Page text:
In early April, 1968, Dr. King was in Memphis to lend moral support to black workers who were striking to protest the egregious inequities of their treatment and compensation compared to white workers. King's arrival in Memphis had been delayed because of a bomb threat to his plane but he managed to get there, march with the sanitation workers and speak at rallies.  On the last night of his life, at a rally at the Mason Temple in Memphis, he referred to the intimidation and threats of violence that had dogged him for years. In what became known as his "I've Been to the Mountaintop" speech, King had this to say to his listeners:

"And then I got to Memphis. And some began to say the threats, or talk about the threats that were out. What would happen to me from some of our sick white brothers? Well, I don't know what will happen now. We've got some difficult days ahead. But it doesn't matter with me now. Because I've been to the mountaintop. And I don't mind. Like anybody, I would like to live a long life. Longevity has its place. But I'm not concerned about that now. I just want to do God's will. And He's allowed me to go up to the mountain. And I've looked over. And I've seen the promised land. I may not get there with you. But I want you to know tonight, that we, as a people, will get to the promised land. So I'm happy, tonight. I'm not worried about anything. I'm not fearing any man. Mine eyes have seen the glory of the coming of the Lord."

Martin Luther King, Jr. was brutally taken from this world on April 4, 1968, in Memphis Tennessee. He was shot to death by a white supremacist sniper as he stood on the balcony of the Lorraine Hotel.

You can find an excellent, brief (4 minutes) biography of Dr. King here.

I say to you today, my friends, so even though we face the difficulties of today and tomorrow, I still have a dream. It is a dream deeply rooted in the American dream.

I have a dream that one day this nation will rise up and live out the true meaning of its creed: 'We hold these truths to be self-evident: that all men are created equal.'


I have a dream that one day on the red hills of Georgia the sons of former slaves and the sons of former slave owners will be able to sit down together at the table of brotherhood.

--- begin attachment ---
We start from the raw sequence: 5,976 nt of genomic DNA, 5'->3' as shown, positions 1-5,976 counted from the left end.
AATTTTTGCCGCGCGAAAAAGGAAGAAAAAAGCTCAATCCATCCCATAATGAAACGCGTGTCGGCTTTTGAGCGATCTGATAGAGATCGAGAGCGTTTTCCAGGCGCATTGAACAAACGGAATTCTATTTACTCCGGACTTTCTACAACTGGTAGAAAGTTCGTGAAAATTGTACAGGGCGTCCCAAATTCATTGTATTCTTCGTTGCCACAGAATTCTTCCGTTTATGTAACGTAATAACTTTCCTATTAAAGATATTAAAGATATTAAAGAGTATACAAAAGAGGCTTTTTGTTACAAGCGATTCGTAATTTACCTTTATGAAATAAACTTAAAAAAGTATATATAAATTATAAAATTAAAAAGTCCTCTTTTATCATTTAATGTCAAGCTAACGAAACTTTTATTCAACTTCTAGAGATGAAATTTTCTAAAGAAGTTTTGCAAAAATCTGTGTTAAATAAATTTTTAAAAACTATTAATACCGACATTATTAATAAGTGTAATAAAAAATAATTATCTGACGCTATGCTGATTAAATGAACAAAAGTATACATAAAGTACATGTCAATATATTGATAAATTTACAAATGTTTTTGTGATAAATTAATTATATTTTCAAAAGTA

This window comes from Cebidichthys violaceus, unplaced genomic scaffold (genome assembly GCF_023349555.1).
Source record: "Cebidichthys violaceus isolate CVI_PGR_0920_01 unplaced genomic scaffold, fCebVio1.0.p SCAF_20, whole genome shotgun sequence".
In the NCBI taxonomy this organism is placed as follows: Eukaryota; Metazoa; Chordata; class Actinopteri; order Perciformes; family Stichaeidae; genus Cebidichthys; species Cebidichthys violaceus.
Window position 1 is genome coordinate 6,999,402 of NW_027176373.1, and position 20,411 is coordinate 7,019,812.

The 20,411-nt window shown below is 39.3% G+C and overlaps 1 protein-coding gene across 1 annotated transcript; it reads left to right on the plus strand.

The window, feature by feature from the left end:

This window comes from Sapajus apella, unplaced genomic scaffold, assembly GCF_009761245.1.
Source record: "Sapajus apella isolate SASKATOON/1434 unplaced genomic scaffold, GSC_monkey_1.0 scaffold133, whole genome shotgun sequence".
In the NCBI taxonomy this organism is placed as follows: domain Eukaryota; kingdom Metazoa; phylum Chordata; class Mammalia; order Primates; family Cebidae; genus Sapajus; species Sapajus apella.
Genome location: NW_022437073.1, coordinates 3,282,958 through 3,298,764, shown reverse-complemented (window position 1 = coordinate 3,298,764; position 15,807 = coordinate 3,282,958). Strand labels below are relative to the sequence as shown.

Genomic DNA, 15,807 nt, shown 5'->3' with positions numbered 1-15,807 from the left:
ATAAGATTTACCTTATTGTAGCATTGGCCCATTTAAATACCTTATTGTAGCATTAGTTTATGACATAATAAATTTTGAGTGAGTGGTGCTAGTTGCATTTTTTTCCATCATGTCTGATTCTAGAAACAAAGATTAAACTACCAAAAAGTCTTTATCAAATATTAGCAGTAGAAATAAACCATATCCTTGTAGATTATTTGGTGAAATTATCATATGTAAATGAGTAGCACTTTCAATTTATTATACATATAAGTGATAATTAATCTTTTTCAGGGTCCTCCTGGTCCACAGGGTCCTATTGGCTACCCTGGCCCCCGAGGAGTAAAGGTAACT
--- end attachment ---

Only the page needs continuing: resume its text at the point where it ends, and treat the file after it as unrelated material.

I have a dream that one day even the state of Mississippi, a state sweltering with the heat of injustice, sweltering with the heat of oppression, will be transformed into an oasis of freedom and justice.


I have a dream that my four little children will one day live in a nation where they will not be judged by the color of their skin but by the content of their character.

I have a dream today.


I have a dream that one day, down in Alabama, with its vicious racists, with its governor having his lips dripping with the words of interposition and nullification; one day right there in Alabama, little black boys and black girls will be able to join hands with little white boys and white girls as sisters and brothers.


I have a dream today. Dr. Martin Luther King, Jr. August 28, 1963. (full text)

Recommended reading: Good and Evil in Birmingham, Diane McWhorter,The New York Times, January 20, 2013. McWhorter argues, rightly I think, that the battle of the Civil Rights movement was not between "good" and "evil", but between "good" and "normal".

Friday, October 26, 2012

Winners And Moochers

Here is a photo of no Monopoly game ever. Like the myth of the American Dream, it advertises a carefully staged image of equality that is impossible to achieve when actually playing the game by the current rules.




























"Socialism never took root in America because the poor see themselves not as an exploited proletariat but as temporarily embarrassed millionaires." John Steinbeck

Do you remember playing the board game Monopoly back when we did not have awesome hand-held devices to play with? Do you remember how the "banker" carefully doled out an equal sum of money to every player so they all had equal "chances" before the first roll of the dice? Equal opportunity ended at this point, because the capricious odds of rolling the right number to land on the best spaces was entirely down to chance. As soon as one player had bought the best group of properties, his fortunes would steadily rise. Sure, the other players would remain hopeful for another 20-30 minutes - after all, they, too, had managed to land on and purchase a few properties and who knew? Their luck could change at any minute and they might land on Free Parking and claim the pot of cash in the middle of the board! Meanwhile, the luckiest player on the board - the one who had the luckiest rolls of the dice in the early minutes of the game - would steadily add houses and hotels, steadily increase his holdings, as other players sold out to him to stay alive in the game. Inexorably, the player with the earliest advantage wound up winning the game - not merely winning a game with other players still respectably turned out - but overwhelmingly and singularly winning: raking in total ownership of the properties, the utilities, and the contents of the bank while every other player sat bankrupted; wiped off the board.

Romney and Ryan: If you start out in poverty, with
the dice fixed in favor of the rich kids uptown